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Read: Gerald Horne’s “Jazz and Justice” exposes music industry mobsters (Green Left)

Louis Armstrong himself was subject to the mercy of the mob

Louis Armstrong himself was subject to the mercy of the mob

Jazz and Justice:
Racism and the Political Economy of Music
$27 paper / 456 pages / 978-1-58367-785-8
By Gerald Horne

Reviewed by Barry Healy

A recent review of Gerald Horne’s Jazz and Justice does not mince words: “Not only did Black musicians have to deal with violent racism, those starting to achieve professional success ran into what is a recurring theme of this book – the criminal-industrial complex that is the US entertainment industry. Put simply, mobsters are at the heart of the industry.” As a work of social history, Jazz and Justice  traces the origins of Jazz in the northern part of this hemisphere, but the issues it raises are quite contemporary. As his reviewer notes, “the now-common expression ‘gig work’ originated in the jazz world. The near-endless list of Black jazz musicians who have died early deaths is testimony to the overwork the gig economy forced on them.”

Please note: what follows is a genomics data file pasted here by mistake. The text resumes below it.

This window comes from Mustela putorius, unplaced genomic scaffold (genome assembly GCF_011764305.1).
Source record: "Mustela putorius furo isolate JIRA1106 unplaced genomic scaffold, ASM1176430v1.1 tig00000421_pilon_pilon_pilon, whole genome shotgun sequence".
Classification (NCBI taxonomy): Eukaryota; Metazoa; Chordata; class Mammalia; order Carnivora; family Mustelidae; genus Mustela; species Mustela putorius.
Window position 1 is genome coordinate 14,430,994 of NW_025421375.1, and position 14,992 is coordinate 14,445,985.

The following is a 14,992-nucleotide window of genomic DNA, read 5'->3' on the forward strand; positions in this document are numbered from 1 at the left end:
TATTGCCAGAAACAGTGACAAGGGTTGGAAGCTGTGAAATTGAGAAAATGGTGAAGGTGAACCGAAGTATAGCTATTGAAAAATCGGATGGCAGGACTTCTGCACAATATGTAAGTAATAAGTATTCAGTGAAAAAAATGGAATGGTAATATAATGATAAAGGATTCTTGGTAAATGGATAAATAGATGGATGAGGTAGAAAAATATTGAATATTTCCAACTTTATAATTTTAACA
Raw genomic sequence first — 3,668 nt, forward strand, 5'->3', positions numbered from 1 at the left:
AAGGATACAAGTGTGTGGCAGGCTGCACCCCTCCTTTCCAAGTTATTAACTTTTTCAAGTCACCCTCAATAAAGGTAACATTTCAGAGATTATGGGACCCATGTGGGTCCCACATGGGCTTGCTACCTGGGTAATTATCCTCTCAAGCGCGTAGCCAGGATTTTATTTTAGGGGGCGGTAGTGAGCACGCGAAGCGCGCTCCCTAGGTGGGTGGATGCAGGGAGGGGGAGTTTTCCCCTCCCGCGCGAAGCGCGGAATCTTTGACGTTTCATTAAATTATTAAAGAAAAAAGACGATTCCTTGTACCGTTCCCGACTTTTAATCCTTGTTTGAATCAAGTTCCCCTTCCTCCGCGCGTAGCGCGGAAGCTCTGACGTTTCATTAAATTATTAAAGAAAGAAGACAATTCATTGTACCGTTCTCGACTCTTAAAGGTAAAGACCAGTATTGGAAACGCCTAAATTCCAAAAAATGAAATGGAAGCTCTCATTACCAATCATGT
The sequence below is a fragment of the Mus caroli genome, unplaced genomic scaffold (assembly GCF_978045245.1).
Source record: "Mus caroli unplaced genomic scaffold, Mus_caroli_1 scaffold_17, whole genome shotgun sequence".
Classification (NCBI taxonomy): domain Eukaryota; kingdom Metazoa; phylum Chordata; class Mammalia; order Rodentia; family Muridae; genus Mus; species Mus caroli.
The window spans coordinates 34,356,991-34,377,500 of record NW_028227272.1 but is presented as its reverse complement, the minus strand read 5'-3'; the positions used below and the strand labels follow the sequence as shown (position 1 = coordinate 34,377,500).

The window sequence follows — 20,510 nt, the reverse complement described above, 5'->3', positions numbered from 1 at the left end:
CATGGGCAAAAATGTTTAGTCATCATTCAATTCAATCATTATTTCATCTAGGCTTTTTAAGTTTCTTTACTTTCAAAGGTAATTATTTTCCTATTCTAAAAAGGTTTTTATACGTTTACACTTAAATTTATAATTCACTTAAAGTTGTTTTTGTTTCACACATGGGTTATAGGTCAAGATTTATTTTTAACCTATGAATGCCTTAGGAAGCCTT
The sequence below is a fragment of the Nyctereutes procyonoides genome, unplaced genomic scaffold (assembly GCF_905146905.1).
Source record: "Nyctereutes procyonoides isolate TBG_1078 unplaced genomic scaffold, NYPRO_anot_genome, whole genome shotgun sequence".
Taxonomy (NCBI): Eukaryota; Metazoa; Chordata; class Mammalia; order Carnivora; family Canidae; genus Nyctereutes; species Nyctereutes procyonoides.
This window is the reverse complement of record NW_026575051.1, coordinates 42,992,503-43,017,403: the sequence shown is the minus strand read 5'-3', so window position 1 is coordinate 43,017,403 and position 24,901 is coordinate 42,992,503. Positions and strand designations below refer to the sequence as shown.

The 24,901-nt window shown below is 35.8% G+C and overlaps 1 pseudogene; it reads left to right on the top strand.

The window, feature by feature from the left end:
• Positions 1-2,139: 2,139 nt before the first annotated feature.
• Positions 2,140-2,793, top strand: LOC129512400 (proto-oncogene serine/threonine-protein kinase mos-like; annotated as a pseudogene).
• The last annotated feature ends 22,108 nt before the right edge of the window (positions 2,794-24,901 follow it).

You can read the full review at the Australian publication Green Left

Jazz and Justice: Racism and the Political Economy of the Music by Gerald Horne

 

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